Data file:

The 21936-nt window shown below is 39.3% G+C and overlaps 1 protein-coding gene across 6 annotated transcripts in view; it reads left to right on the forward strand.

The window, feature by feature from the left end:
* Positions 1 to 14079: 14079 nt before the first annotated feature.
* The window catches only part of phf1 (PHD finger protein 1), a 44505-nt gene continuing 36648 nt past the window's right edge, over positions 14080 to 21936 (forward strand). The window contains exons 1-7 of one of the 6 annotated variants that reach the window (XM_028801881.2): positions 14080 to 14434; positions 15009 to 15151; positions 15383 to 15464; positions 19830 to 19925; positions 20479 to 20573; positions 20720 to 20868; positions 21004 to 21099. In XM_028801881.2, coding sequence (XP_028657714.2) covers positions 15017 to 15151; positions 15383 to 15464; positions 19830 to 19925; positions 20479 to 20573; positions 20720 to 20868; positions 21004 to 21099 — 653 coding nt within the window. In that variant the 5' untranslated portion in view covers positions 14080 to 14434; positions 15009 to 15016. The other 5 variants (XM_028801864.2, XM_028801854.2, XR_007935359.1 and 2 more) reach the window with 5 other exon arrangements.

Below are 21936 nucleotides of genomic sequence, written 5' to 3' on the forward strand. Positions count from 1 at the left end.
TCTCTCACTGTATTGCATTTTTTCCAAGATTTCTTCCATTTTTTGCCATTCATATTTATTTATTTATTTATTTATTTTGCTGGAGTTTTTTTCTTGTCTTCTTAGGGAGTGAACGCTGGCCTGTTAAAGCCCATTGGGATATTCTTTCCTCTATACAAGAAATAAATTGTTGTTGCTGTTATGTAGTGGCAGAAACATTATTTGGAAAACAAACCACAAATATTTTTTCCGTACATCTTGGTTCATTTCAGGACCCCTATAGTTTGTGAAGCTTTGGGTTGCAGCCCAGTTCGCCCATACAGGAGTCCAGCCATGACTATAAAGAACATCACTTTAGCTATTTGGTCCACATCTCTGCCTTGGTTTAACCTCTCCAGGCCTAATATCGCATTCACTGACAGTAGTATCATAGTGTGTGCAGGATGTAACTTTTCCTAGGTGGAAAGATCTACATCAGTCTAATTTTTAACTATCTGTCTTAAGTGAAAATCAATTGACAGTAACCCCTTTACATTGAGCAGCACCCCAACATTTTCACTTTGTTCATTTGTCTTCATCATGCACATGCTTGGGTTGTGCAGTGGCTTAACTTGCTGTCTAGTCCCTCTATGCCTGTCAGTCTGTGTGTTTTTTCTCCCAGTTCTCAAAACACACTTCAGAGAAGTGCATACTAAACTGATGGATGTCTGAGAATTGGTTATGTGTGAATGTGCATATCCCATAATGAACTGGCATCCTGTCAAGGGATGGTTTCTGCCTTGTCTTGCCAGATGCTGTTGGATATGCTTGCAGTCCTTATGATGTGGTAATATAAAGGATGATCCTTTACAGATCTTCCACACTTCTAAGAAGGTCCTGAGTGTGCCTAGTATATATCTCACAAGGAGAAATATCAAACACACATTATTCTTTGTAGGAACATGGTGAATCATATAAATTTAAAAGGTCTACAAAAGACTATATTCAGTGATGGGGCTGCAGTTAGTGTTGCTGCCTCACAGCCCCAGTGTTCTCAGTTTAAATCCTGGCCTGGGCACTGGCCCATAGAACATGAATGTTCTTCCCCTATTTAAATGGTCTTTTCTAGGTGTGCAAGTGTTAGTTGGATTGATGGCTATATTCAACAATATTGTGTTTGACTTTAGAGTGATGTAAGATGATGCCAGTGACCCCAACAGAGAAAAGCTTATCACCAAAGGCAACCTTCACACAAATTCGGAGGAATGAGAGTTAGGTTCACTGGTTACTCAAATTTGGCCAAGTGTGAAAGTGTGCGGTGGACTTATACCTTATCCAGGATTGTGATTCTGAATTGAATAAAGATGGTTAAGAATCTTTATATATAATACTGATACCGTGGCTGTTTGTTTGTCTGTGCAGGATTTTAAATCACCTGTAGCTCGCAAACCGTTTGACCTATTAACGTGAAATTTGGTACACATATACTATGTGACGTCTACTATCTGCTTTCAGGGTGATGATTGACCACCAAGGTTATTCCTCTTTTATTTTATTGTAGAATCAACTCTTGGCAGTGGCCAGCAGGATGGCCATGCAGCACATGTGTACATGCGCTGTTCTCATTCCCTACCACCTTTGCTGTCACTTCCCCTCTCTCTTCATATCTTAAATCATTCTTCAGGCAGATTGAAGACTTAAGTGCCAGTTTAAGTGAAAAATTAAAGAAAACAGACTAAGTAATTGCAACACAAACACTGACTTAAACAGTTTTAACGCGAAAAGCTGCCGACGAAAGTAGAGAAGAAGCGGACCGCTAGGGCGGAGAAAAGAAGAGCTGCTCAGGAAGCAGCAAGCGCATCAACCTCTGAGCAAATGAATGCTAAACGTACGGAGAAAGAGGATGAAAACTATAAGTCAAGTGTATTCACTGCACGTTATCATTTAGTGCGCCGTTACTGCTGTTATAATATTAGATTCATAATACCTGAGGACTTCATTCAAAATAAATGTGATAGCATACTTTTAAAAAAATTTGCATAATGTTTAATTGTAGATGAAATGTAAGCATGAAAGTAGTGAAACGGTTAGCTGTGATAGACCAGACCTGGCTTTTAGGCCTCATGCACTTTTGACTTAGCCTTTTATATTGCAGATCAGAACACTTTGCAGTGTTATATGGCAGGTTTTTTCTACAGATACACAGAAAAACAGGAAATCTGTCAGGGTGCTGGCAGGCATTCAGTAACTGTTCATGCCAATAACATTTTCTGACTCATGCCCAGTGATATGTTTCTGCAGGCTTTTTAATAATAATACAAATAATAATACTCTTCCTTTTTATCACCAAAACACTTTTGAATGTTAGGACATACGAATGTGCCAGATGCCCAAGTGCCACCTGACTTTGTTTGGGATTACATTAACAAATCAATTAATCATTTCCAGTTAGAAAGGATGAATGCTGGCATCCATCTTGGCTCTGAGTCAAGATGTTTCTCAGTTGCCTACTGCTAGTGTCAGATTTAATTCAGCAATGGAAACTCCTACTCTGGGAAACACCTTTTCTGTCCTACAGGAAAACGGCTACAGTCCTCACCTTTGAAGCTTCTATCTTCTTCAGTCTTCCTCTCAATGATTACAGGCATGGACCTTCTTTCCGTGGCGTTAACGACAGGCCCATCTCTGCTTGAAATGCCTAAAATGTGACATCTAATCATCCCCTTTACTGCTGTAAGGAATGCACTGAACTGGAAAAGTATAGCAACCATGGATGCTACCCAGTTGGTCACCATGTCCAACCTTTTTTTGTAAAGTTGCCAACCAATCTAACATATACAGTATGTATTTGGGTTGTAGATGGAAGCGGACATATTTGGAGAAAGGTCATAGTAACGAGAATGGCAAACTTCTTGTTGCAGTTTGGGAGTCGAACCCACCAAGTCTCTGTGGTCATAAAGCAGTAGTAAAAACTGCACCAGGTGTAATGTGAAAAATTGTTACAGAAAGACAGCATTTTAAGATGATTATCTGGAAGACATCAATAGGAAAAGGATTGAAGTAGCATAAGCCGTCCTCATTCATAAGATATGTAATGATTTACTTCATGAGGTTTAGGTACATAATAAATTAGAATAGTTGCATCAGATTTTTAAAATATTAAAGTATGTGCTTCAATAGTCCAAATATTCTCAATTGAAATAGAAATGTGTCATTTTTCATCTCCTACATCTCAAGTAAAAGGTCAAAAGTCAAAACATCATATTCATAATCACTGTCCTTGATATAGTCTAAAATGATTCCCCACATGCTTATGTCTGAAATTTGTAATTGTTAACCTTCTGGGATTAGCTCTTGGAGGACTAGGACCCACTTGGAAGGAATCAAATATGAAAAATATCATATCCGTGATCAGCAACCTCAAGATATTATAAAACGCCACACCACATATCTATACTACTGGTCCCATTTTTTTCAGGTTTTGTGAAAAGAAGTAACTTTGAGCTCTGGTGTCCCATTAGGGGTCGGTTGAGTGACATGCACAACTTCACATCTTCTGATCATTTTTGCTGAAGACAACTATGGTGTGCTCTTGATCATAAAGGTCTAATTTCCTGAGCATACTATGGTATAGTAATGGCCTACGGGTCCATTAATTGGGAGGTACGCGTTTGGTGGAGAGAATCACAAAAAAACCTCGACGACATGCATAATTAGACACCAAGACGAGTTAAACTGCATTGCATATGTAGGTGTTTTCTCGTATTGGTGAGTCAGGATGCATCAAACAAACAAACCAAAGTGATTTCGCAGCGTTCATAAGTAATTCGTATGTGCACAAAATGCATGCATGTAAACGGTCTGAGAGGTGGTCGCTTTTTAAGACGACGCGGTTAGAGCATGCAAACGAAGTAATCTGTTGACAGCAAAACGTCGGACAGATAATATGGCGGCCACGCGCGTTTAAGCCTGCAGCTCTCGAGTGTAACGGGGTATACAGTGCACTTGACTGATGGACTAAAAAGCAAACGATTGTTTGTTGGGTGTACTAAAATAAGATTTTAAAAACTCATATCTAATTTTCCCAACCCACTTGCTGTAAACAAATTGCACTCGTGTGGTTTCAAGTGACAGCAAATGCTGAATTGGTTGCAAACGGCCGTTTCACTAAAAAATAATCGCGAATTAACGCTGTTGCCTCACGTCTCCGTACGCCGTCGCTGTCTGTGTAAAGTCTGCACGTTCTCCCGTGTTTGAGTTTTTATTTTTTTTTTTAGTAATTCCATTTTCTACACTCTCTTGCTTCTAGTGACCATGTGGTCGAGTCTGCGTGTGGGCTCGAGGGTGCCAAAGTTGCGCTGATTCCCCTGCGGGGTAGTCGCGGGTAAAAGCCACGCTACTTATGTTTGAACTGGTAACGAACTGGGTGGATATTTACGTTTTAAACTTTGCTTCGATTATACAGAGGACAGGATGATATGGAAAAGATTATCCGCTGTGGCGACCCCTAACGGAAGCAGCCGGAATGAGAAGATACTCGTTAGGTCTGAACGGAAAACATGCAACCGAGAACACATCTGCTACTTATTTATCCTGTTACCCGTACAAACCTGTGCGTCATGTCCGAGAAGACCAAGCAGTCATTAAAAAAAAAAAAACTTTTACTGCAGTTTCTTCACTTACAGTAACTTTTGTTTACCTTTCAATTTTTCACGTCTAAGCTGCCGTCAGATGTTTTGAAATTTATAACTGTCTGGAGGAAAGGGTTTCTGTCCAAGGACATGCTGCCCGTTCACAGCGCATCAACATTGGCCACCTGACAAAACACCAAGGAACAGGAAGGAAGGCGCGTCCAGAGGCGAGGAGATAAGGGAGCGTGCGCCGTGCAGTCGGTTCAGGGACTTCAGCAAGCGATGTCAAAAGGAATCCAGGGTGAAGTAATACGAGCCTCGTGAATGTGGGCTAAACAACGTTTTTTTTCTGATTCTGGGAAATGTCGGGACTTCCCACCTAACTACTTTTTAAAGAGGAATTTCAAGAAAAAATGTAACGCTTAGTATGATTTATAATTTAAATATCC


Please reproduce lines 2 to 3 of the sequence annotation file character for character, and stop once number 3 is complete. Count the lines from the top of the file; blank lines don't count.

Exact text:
The window, feature by feature from the left end:
* Positions 1 to 14079: 14079 nt before the first annotated feature.